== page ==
In Spike Lee's Clockers, the viewer is yet again plunged into an impoverished African American community and the troubles that condemn it. This time around the central character is Ronald 'Strike' Dunham (Mekhi Phifer), a twentysomething youth who, when not hanging with his peers, functions as a seller for the drug lord Rodney Little, played with cunning by Delroy Lindo. Things get complicated in the community when a fast food joint employee is gunned down one night and Strike's older brother (Isiah Washington) turns himself in and explains that the act was in self defense. Of the two detectives on the case, one of them (John Turturo) believes the case is closed. The other, played by Harvey Keitel, doesn't believe the self defence plee for a second. For that reason, the two partners head back to the community, with Keitel eyeing Strike as the culprit.
Spike Lee movies are often filled with characters and Clockers is no exception. The key is to handle them all well. Do they all have their place within the story? Are they all necessary? In this department, Lee is mostly successful. The one character that may have be of great importance is Keitel's bickering partner, played by John Tururo. Keitel's determination to make certain that the truth, or at least his version of the truth, sees the light of day was more than enough. There really wasn't a need for a partner that disagrees with him.
The real meat of the story revolves around several characters that live in the 'projects'. Mehki Phifer as Strike plays his part of the convincingly. He's lost to this world of drug dealing and probably will never escape it. Although he doesn't consume crack himself, he willfully aids his boss, Rodney, in selling the product to as many people as possible. He befriends a young lad from the neighborhood and even explains to him how to to get rich quickly, namely, by selling drugs. But he does have a passion: trains. He knows their history, has always wanted to ride in one and even has a spectacular set in his apartment, albeit purchased with drug money. He also suffers from a serious ulcer, which causes him to cough up blood. Although they may not be the most effective tools, these two aspects are just enough to give the viewer the impression that Strike is a human, not some cold hearted drug dealer. He even warns the young boy who has befriended him never to use the drugs he's selling. But of course, warning or not, too much negative influences on the boy eventually lead to a dramatic gesture on his behalf just when Strike's life may be on the line. Strike's many attempts at deceiving Keitel's detective and his deteriorating relationship with Rodney eventually land him in some insurmountable stress and an almost hopeless situation. To add to the misery, his negative influence on the young boy means he is no longer in favor among some of the neighborhoods members, such as a local police officer played wth gutso by the always reliable Keith David. Strike is in way over his head and instead of becoming a wiser, cooler character all of a sudden, as is done in other films, he crumbles under the pressure and can only survive from outside help.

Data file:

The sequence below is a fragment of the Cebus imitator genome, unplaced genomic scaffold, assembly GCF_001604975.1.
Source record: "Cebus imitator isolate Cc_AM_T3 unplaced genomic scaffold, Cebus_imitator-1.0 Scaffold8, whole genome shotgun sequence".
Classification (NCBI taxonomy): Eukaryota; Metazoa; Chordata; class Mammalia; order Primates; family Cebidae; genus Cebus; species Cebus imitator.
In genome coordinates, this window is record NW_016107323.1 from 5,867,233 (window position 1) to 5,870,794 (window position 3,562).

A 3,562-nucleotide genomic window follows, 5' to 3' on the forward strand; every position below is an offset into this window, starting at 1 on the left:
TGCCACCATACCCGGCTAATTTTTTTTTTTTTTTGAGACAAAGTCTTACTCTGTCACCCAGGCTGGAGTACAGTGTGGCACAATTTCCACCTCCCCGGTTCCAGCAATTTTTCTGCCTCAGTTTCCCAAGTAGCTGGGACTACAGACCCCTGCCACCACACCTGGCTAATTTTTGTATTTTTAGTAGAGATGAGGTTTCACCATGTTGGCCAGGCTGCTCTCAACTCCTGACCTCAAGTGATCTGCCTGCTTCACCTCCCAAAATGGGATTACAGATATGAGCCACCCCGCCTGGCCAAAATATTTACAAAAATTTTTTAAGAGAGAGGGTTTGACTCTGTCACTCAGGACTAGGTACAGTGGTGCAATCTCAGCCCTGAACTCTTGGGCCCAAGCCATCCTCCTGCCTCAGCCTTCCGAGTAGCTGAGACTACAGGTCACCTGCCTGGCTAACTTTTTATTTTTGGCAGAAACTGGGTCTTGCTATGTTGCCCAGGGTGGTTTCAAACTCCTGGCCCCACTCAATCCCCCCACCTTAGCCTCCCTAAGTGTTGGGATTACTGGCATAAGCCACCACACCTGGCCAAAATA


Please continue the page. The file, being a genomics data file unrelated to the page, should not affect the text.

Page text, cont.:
There are some nifty camera shots near the beginning that show the system Strike and his partners use to sell their drug with as much coordination as possible to avoid detection. It's quick and a delight to watch in its efficiency. Spike Lee always succeeds in bringing a distinct visual style to his films. The camera work in his films is always dynamic and enhances the story telling process. Clockers clearly benefits from Lee's visual expertise, be it with regards to tracking shots or cuts or camera angles.
Clockers may not be in the same league as Lee's other works, such as Do The Right Thing, Malcom X and Crooklyn, but it is still one of his most effective and entertaining movies. Anyone who wants to explore the director's repertoire should not overlook this film.